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Testimony of Jerzy Pawlak

[...]  Finally, April 14, 1946 came. This time, without telling anyone anything, I slipped away to the train station in Wolbrom. I hid in the little booth placed somewhat higher, at the end of the wagon ("w breku"). The trip passed rather calmly, without any incidents, and this time the train came to Warsaw's West Station (Dworzec Zachodni). Now without delay, I moved along the route that was known to me. I walked, as if with wings, along the train tracks, along with the rest of the passengers, in the direction of "Śródmieście" (Center City).  [...]

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Testimony of Irena Grabowska-Szabunia

[...]  On June 28, 1945, with the help of the Polish Red Cross (PCK, "Polski Czerwony Krzyż"), I returned to Poland, to Warsaw.  [...]

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Testimony of Wiktoria Adamus

[...]  In a few days there was news - Warsaw is free - of course, Ms. Halka brought us this news. I remember only that this happened in the morning and all the pillows flew up from the beds; the shouts of joy had no end. In a few days, my cousin came for us. Our mother had sent letters to all parts of Poland and she had found us here. The view of Warsaw disappointed me very much - rubble, ashes, corpses on the streets. I did not recognize my home... A knock on the door. We open it - my mother was sitting on the bed, she still did not have the strength to stand up. My brother jumped and threw his arms around Mother's neck, kissing her. I stood in the threshold, hesitating - go in, or run away? I had remembered Mother looking pretty, with make-up on, her hair brushed, but then what I saw was like Warsaw - a ruin. Pale, with dry skin, shaky hands, but yet she was only 43 years old... Finally, my brother pushed me into Mother's arms, blurting out the words: "You come to Mommy, to Warsaw, and now you stand and you don't even greet her".  [...]

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Testimony of Janusz Waldemar Wilczyński

[...]  We came back to Warsaw on January 19, 1945 just to find our appartment burnt-out and partly destroyed. We have found a shelter at my father brother's home at 14 Narbutta Street.  [...]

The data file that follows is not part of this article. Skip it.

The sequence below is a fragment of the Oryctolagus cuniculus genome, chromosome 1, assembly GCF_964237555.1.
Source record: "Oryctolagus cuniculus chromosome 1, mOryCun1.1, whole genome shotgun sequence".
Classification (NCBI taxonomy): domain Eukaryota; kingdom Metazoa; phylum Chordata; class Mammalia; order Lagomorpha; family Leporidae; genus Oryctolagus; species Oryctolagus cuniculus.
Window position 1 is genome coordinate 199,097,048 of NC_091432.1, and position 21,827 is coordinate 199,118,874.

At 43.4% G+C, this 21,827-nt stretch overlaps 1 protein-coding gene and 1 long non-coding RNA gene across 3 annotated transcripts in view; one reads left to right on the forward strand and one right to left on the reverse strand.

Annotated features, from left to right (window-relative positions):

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Testimony of Leonard Bura on Franciszek Kudławiec

[...]  In May 1945 brother Kudławiec transported in turns the remaining 30 boys to the Greater Poland (Wielkopolska), where he placed them for the summer period in the farm of his own parents in Kłeck Wielkopolski near Gniezno.  [...]

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Testimony of Roman Rechnio

[...]  The day after together with my parents we went back to Warsaw. Unfortunately our house had been burnt and we had to look for a shelter in the ruins. And so with difficulty we lived in a tiny kitchen of a ruined building at 46 Sienna Street apt. 7. I, in order to survive and take care of elderly parents, had to earn my living as 14 years old boy.  [...]

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Testimony of Jerzy Czajkowski

[...]  A bricklayer lives in our building. The local people have collected some money for which he raised the angle of the building up to the fifth floor; there is no lack of bricks for the moment. At the end of July 1945 there was a terrible storm over Warsaw, many houses collapsed, some roofs have been torn off. Well, our building didn't have a roof anyway and we all survived probably due to the fact that the building had been reinforced by then.  [...]

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Testimony of Maria Kapuścińska

[...]  Right after liberation, my parents somehow managed to reach Warsaw. It turned out that our apartment had completely burned down.  [...]

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Testimony of Halina Paszkowska

[...]  After liberation I stayed in a camp in Ludwigsburg; the camp was named after Washington, and I was cared for by American doctors while I was there. In November 1945, I returned to Poland by the first possible transport.  [...]

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Testimony of Małgorzata Stępińska-Winckler

[...]  region from the west, then the Russians from the east. Finally, on May 8, 1945 (the capitulation day) the Red Army have marched into Pirna; around 5 p.m., on the road from Dresden we spotted first Soviet tanks. As our barrack was located on a small lawn next to the road, drunk Soviet soldiers would often try to get into there and we were terribly afraid of them. My mother decided that we have to go back home to Poland as soon as possible. My mother spoke perfect Russian and several times intervened at the local headquarters, complaining at the disgusting behavior of the soldiers or sometimes she would just threat the soldiers that she was about to place a complaint. This usually worked, as the "bojcy" (Russian fighters) lived in a panic fright of the "politruks" (ideological officers).  [...]

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Testimony of Maria Tryczyńska

[...]  In 1946 we came back to Warsaw, where my father took a position of Department Director at the Public Administration Ministry on Rakowiecka Street (the minister at the time was Mr. Kiernik from the London government).  [...]

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Testimony of Konrad Zienkiewicz